In a bid to understand the ERPNext ecosystem better, we did a casual survey of what the current ecosystem looks like and what are the key areas and feedback that we need to understand. For a domain like ERP, the ecosystem is a key enabler of the product. Most end users will use the product through a service provider. Small businesses in manufacturing, small services and retails are still not “cloud friendly”.
The data driven big takeaways from the survey: (PS: coundn;t access the file"
(1) a significant group either feel ERPNext does not have the features (>37%) or the necessary ability to talk to existing system aka integrations (>31%) as the reasons to close deals.
(2) Only 7% feel that being free / open source is a barrier. So to say or conclude that people don’t understand open source model (yes my grandma wouldnt, doesnt…but she didnt take the survey and you cant conclude that from here)
(3) Further, almost majority 48% think no training is a barrier to contributing back.
(4) A whopping 56% are asking for a “stable product” which is contradictory to the Need more features. So what does that mean? How can one ask want more features AND stability? The answer to that is in getting integrations. Let software that are great at doing something do what they do best (such as open cart, Magento …) and ERPNext communicates (integrates) to them & works WITH them and does what it does best.
These are THE big pointers/take-aways something that might be worth focusing on as a community.
The following observations I felt the need commenting upon.
[Another observation here is that users always feel “our business is unique” and there is a perception that unless you have feature X, this system is not useful to me. Sometimes, this is just an indication that the customer is not really “ready” for an ERP system.]
Yes, that is also their perception of ERPNext. And their “Preception is (their) Reality”, whether or not someone agrees. It is wrong to think that “they are not ready for an ERP system”. The current conclusion is saying between the lines “GROW UP! When you are old enough you can have ERP!”.
Might be it is better said ERPNext is not ready for them. This conclusion will help us grow ERPNext. They dont need to be ready for us. We need to be ready for them. They “adopt” a system, system needs to “adapt” to them.
I am a firm proponent of putting responsibility for developing integrations in the realm of system integrators - integrations should be community developed and ideally contributed. And ideally, integrations would be apps, rather than part of core.
The foundation should work on stabilizing ERPNext and furthering features in the product itself.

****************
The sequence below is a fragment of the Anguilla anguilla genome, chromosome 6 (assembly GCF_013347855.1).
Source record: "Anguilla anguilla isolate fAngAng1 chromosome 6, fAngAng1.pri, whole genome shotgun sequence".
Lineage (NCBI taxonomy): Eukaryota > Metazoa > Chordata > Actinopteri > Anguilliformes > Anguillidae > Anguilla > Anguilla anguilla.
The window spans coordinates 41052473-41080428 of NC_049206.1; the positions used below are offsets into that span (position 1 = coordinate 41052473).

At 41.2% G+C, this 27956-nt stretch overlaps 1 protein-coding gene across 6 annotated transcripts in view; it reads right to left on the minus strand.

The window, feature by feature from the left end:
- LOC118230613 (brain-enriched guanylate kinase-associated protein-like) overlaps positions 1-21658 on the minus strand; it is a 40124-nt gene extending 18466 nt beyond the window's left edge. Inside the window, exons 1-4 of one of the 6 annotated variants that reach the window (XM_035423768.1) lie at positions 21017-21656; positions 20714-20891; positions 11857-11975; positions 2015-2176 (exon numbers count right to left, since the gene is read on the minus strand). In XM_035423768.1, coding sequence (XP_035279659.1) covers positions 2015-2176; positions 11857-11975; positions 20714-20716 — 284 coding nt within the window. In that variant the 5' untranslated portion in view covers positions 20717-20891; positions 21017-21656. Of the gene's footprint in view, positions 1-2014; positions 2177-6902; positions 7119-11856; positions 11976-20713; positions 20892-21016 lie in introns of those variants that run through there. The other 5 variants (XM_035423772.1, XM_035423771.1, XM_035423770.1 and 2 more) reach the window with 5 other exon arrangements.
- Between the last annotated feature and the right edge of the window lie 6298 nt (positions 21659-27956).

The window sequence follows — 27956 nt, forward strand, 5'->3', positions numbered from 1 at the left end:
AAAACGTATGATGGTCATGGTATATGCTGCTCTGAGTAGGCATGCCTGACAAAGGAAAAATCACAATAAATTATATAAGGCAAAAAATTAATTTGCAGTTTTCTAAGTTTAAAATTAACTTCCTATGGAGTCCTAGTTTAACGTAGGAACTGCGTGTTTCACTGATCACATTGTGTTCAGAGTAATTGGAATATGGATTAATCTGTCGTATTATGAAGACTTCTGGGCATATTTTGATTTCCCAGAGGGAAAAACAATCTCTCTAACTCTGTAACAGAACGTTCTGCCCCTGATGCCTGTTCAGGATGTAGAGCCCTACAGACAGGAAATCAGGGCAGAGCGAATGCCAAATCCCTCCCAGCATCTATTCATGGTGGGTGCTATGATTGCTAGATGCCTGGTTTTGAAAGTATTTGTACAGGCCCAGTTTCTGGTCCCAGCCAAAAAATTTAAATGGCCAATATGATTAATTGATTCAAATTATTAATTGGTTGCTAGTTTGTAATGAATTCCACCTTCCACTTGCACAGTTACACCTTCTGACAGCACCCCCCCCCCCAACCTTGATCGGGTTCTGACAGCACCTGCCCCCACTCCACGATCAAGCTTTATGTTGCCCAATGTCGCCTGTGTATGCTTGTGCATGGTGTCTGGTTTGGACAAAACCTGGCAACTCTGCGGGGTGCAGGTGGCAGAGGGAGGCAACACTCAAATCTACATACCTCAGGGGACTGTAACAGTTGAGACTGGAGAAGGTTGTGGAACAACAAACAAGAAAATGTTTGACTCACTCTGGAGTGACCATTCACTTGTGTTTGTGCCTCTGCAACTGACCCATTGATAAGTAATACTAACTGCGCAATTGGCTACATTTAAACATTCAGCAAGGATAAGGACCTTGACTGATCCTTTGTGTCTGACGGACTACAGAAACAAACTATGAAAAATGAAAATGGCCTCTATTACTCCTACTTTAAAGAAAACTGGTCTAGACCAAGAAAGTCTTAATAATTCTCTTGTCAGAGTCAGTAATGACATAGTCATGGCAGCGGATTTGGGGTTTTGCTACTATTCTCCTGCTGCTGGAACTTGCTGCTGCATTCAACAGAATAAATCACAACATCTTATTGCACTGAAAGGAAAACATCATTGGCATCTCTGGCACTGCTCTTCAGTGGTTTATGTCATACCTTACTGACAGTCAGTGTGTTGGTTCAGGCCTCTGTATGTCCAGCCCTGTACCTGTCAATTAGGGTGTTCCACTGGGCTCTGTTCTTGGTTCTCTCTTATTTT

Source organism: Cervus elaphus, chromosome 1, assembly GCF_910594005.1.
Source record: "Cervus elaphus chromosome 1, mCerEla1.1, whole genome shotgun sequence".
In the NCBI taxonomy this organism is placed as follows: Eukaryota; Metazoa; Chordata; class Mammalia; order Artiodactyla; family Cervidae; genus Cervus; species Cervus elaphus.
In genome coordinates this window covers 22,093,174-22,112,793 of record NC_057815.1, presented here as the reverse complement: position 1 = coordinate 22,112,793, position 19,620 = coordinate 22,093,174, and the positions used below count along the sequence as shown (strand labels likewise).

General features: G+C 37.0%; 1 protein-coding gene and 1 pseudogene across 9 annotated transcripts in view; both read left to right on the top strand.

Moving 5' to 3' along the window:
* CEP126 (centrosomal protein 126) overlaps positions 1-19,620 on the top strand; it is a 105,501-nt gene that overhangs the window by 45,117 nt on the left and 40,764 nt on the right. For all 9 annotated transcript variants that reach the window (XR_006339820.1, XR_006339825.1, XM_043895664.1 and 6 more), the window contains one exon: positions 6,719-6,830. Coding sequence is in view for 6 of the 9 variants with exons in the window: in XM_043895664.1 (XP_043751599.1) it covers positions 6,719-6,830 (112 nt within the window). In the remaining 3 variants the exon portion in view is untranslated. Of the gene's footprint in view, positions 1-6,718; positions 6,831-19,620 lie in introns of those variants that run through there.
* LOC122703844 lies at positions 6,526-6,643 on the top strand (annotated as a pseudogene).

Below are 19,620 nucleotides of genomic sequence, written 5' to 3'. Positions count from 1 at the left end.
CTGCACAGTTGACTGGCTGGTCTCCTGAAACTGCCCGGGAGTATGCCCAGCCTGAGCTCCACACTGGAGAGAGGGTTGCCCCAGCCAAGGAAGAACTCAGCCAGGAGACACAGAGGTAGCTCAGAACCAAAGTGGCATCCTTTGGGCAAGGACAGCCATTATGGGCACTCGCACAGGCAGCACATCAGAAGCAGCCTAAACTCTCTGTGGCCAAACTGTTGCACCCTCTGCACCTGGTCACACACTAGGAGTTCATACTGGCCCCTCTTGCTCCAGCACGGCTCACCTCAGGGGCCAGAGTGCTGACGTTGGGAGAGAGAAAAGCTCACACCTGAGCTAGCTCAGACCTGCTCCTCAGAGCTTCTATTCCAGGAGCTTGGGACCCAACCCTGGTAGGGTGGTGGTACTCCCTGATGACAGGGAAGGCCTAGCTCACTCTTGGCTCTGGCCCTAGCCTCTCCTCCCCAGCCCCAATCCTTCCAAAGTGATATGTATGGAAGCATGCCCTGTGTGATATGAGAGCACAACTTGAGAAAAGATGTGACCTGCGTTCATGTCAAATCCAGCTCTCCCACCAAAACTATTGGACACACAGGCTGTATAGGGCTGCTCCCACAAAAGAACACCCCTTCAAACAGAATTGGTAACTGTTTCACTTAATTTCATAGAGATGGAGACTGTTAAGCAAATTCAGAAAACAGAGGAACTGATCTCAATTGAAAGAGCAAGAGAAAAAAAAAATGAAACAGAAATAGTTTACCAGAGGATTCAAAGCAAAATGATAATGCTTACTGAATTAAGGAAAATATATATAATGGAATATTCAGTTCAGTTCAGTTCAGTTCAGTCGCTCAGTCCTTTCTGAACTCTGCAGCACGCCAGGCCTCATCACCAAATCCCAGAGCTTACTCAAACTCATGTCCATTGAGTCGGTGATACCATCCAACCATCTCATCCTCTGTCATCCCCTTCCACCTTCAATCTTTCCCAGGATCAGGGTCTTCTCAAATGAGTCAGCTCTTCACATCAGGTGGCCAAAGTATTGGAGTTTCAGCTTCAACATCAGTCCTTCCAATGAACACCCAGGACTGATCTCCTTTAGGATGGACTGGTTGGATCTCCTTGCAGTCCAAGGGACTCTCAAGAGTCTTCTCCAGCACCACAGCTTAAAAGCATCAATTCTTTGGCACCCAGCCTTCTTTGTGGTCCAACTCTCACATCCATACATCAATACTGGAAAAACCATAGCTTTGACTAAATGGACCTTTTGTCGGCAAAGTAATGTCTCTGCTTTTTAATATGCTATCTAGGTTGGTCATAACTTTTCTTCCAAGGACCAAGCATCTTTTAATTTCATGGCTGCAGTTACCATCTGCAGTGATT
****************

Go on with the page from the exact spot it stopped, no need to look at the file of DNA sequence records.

I think it’s important to note that integrations and features are separate things to discuss. Integrating with other apps doesn’t replace adding features to the core of ERPNext. I think the fact that so many users are calling for stability is because of historical issues that arise when new versions come out. There are often ‘teething issues’ when moving between new releases. These often get resolved in a day or two (sometimes much less), but that is significant downtime for a customer and if it happens at the wrong time, it can be devastating. ERPNext is moving in the right direction by adding a the UI tests, but I think that the demand for a stable product is a warning that ERPNext needs to do more to ensure that upgrades from previous releases to present go smoothly.
Here are some suggestions for making that happen:
Create a rollback feature that can quickly restore the last working version of ERPNext (with a backup of the database) in case an upgrade fails. That way, if there are issues during updates, the user can easily go back to their working version to keep their business running until the issue is fixed.
Add tests to each release (before being released) that try to update from each previous version to the latest. This way, we can make sure the update process works from any starting point.
Keep adding more tests for everything. This seems to be the way things are going now, which is a really good step. If you change anything, you need to add / update the tests to make sure it works.
I think what Rushabh is trying to say here is that there needs to be more education to these potential customers about the benefits of an ERP system. Just because a feature is missing doesn’t mean that an ERP system can’t add value until that feature is developed. My company started using ERPNext just for our timesheets and started implementing more of it’s functionality into our processes as they were developed (in the case of RFQ, which allowed us to really use the entire procurement system), and as we had the manpower to implement them. This education is the responsibility of the service provider.